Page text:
French President Emmanuel Macron has vowed to make the fight against gender inequality the “great cause” of his second term in power. Marine Le Pen promises to “stand in the way of anyone” who threatens women. FRANCE 24 spoke to several women’s rights activists about the two presidential candidates’ programmes, and looked at how feminist their manifestos actually are.
As France’s presidential election campaign heads into its final week, with Emmanuel Macron due to face off against Marine Le Pen on April 24, the two candidates’ manifestos on women’s rights are coming under increasing scrutiny from feminist groups in France.
During the election campaign, Osez le féminisme, a leading feminist organisation in France, set up a “feministometer” – a tool that measures the proposals in favour of women’s rights in the candidates’ programmes.
The “feministometer” takes into account the candidates’ programmes, their statements on the campaign trail, and looks at their voting record.
“We are ‘apartisan’,” explains Fabienne El-Khoury, a spokesperson for Osez le féminisme, “but our organisation is political, because feminism is eminently political”, she says.
“Marine Le Pen’s programme is misogynistic,” says El-Khoury. “She has no concrete proposals for tackling violence against women, nor for addressing wage inequality. She only talks about women’s rights from a racist perspective, when she uses them to attack foreigners.”
Women’s rights as a means, not an end
National Rally President Le Pen makes much of women in her campaign brochures mailed to French voters. But there is no mention of women in her manifesto online. None of the thematic booklets on her campaign website talk about women. Women only appear in the “Family” booklet, where they are mentioned twice – as mothers in the births and surrogate motherhood section.
Le Pen talks at length about the fight against “harassers” – whose names she proposes adding to the sex offenders’ register – but she does not explicitly mention sexual assault or rape.
For Osez le féminisme, Le Pen’s use of words is not a coincidence: “She rarely speaks about all violence against women, preferring to suggest that it is foreigners who are the cause of this violence by playing on stereotypes,” the group points out. “Of course, this kind of violence takes place, but unfortunately the statistics tell us that most rapes take place at home, across all social classes, and throughout society.”
Foreign women left out
Proposals for single mothers were also put to the test by the “feministometer”.
Le Pen wants to double support for single mothers, while strengthening checks to avoid fraud. “The measure seems feminist, but in reality it stigmatises [single women]”, says Osez le féminisme. “We help them, but we suspect them. It also suggests that the administrative procedures for accessing aid will be laborious, which will reduce access to this right.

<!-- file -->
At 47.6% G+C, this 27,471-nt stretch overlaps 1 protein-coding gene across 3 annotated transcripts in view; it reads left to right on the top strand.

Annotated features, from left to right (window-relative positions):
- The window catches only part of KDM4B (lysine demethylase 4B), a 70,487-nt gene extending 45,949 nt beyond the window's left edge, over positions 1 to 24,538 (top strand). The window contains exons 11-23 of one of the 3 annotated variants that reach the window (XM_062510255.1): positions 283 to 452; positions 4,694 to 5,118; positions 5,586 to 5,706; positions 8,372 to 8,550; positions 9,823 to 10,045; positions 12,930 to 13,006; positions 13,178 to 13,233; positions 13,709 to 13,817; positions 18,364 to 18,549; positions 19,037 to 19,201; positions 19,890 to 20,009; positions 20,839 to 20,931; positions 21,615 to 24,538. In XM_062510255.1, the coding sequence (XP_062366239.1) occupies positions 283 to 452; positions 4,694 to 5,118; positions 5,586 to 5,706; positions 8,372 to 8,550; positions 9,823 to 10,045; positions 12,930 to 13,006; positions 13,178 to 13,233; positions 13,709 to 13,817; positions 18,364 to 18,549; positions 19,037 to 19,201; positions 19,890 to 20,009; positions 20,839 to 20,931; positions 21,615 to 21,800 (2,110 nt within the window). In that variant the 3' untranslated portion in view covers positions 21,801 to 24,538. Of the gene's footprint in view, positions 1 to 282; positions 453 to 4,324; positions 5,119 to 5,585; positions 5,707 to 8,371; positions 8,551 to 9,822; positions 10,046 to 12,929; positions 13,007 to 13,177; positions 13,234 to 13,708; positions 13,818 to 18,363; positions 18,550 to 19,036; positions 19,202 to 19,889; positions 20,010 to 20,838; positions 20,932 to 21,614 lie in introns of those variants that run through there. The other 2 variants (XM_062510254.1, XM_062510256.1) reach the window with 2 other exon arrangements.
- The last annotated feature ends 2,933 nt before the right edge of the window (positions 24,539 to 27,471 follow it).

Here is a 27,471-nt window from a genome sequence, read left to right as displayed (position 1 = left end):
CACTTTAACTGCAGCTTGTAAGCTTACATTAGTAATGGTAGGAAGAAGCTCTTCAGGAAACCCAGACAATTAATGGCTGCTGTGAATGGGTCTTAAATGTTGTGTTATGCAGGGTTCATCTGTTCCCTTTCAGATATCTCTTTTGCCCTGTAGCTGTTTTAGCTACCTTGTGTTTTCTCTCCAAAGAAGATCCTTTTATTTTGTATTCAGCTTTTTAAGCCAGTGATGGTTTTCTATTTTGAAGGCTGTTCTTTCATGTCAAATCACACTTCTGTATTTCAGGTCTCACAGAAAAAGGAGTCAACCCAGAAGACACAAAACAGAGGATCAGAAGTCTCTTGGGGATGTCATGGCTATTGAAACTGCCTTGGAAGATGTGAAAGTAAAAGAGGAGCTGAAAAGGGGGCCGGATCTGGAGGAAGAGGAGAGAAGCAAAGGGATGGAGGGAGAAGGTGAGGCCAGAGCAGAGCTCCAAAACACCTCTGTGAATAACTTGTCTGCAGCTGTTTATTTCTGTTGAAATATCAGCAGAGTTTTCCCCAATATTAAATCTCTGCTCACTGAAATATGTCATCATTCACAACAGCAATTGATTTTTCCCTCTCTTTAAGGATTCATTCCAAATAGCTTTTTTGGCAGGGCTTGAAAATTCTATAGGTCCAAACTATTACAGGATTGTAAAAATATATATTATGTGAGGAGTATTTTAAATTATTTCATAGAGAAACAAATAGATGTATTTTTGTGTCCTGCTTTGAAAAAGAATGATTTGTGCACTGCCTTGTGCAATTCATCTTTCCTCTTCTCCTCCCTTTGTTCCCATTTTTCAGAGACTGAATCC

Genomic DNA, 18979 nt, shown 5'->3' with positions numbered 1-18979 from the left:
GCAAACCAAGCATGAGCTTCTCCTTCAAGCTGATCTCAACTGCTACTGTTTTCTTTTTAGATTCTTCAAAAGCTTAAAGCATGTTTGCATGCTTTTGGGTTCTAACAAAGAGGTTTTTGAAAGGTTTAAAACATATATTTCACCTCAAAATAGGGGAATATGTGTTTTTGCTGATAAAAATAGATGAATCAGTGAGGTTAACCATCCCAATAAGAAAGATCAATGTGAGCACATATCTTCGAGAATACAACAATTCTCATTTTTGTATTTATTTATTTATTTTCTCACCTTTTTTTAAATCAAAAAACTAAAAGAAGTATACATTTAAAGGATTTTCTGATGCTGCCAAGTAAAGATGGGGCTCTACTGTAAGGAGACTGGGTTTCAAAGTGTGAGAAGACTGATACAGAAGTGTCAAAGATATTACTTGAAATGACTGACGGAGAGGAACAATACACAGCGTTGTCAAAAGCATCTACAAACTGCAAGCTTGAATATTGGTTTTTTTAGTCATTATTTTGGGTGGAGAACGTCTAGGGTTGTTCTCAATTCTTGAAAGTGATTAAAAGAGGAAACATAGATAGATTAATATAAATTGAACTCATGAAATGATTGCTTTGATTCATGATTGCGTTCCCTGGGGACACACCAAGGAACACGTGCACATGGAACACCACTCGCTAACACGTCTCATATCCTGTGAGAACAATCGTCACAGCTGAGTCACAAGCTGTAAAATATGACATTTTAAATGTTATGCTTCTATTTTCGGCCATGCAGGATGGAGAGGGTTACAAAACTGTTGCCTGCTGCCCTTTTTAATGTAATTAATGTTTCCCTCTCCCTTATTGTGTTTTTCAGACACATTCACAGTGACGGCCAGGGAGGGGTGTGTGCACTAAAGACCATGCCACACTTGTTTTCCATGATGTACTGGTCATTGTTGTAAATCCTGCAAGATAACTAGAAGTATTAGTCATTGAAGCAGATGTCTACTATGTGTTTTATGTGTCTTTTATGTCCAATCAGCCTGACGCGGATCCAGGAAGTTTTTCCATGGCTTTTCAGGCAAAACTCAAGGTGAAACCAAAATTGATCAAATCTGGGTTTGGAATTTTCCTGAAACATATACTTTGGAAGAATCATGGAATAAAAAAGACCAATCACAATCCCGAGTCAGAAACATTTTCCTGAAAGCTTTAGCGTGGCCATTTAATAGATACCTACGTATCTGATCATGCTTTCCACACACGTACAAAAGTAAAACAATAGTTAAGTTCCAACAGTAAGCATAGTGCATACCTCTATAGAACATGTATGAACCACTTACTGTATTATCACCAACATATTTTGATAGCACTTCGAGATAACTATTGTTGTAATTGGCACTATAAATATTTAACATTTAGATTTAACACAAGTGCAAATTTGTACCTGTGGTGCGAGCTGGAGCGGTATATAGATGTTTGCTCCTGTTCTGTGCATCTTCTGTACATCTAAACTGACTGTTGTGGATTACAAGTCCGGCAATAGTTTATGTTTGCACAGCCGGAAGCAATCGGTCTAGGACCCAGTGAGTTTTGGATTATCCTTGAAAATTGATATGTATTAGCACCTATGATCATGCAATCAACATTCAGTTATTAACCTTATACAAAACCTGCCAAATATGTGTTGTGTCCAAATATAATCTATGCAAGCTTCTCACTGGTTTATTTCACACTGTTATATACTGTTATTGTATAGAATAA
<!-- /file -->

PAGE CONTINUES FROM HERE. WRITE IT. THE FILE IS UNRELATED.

“Voting for Marine Le Pen is not an option for women,” says Ghada Hatem-Gantzer, an obstetrician-gynaecologist and founder of the Maison des Femmes, which has been sheltering victims of violence in Saint-Denis, north of Paris, since 2016.
“We treat a lot of migrant patients, some of whom are in a precarious situation,” says Hatem-Gantzer, who is also the chief doctor of the group, which receives a large part of its funding from the public. The far-right candidate, who wants to make immigration the major cause of her mandate, is proposing to abolish the Aide Médicale d’Etat (AME) [state medical aid] for adults, while maintaining the emergency care system.
This aid currently allows foreigners living in France in an irregular situation to benefit from free access to healthcare without having to pay up front.
“Many patients will no longer be able to get treatment before their situation worsens. It will be catastrophic. Illnesses will progress to advanced stages that are even more complicated to treat. We can’t let people die like that from hypertension or diabetes. Reading her manifesto makes you shudder,” says Hatem-Gantzer.
Close to anti-abortion leaders
“Marine Le Pen makes grand statements, but there is no sign of concrete measures for women,” says El-Khoury. “If she really wants to tackle violence against women, as she says, we expect her to invest in women’s shelters, to support young people with sexual and emotional education from an early age, and to provide shelters with psychological, legal and social support – not just to talk about street harassment,” she added.
The Women’s Foundation and four of France’s leading women’s rights groups published an open letter in French weekly Le Journal du Dimanche, calling on the two presidential candidates to adopt a 10-point emergency plan to tackle gender inequality.